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It’s official: The World Health Organization has declared the Zika virus outbreak. . . a global health emergency. . . .
One potential, flashy solution for slowing Zika’s spread: releasing genetically modified mosquitoes designed to cause a population crash in Aedes aegypti mosquitoes, the species that carries Zika. . . .
The news made us wonder whether the Zika virus could change the conversation around . . . GMOs. GMOs are a controversial issue. . . the Zika outbreak in the Americas is extraordinary in many ways. “It’s new, it’s scary, it involves babies,” says Andrew Maynard, a researcher at Arizona State University who studies how people evaluate risk. “It hits on the key things that get people worried.” Will that be enough to turn the tide among anti-GMO folks?
Risk-evaluation researchers say predicting the response to a GMO is a tough task, but a few ideas can help us understand how the public might react to the use of genetically modified mosquitos during this Zika outbreak.
“We’re setting up a situation where people are going to be facing cognitive dissonance,” says Brian Zikmund-Fisher, a researcher at the University of Michigan who studies how people make health decisions. On the one hand, the public is going to want the Zika outbreak brought under control; on the other, some folks are not going to be happy seeing genetically modified mosquitoes released in their towns. Cognitive dissonance demands resolution, and we can expect to see people resolve their dissonance in one of several ways, ranging from changing their minds about GMOs altogether to discounting the effectiveness of genetically modified mosquitoes. There’s no empirical evidence to say which option people are most likely to choose, Zikmund-Fisher says.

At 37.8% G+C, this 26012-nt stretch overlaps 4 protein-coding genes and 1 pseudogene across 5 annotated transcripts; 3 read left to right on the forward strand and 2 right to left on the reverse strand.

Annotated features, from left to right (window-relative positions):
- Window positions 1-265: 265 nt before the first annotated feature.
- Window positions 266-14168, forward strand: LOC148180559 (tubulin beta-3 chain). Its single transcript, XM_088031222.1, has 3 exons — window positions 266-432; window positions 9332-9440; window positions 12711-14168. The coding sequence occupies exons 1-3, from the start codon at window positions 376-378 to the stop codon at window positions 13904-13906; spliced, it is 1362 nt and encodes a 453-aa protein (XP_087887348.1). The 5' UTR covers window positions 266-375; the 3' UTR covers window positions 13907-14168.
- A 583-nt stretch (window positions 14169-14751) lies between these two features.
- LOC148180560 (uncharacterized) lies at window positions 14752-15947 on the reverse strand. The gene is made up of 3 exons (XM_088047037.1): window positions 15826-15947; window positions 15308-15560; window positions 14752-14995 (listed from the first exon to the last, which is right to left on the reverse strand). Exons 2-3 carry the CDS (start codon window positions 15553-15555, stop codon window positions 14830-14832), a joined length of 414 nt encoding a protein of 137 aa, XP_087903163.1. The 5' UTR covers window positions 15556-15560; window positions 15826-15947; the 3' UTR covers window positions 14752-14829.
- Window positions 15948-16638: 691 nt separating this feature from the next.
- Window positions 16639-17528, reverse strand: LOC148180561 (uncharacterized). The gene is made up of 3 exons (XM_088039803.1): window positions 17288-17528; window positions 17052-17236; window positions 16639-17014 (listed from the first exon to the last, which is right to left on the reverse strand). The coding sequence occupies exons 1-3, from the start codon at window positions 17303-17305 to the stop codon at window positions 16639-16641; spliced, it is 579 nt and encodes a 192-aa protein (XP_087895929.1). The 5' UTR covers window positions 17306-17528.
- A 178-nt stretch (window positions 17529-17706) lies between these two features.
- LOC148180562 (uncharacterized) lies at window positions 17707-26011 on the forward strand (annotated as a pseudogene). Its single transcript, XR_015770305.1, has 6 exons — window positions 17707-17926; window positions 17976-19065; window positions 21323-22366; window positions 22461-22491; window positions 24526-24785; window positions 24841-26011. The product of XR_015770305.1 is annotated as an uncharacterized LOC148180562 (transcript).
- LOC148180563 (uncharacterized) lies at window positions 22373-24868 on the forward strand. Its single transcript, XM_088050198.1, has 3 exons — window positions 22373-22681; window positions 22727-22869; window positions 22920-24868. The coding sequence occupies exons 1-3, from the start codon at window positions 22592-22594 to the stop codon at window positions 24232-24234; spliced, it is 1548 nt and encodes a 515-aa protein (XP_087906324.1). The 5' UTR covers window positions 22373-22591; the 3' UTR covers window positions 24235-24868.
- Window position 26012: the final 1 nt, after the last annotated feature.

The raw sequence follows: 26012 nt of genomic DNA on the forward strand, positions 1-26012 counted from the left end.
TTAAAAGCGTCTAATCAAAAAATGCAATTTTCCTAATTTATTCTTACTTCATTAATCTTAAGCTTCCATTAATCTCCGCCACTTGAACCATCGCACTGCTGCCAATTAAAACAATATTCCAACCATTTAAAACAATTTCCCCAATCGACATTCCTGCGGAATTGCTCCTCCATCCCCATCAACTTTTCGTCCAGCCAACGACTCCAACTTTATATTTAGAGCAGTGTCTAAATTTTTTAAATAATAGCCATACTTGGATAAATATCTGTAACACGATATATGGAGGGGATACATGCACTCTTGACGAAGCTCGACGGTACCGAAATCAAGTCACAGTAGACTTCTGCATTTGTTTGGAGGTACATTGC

Read full, original post: Will the Zika Virus Outbreak Change Minds About GMOs?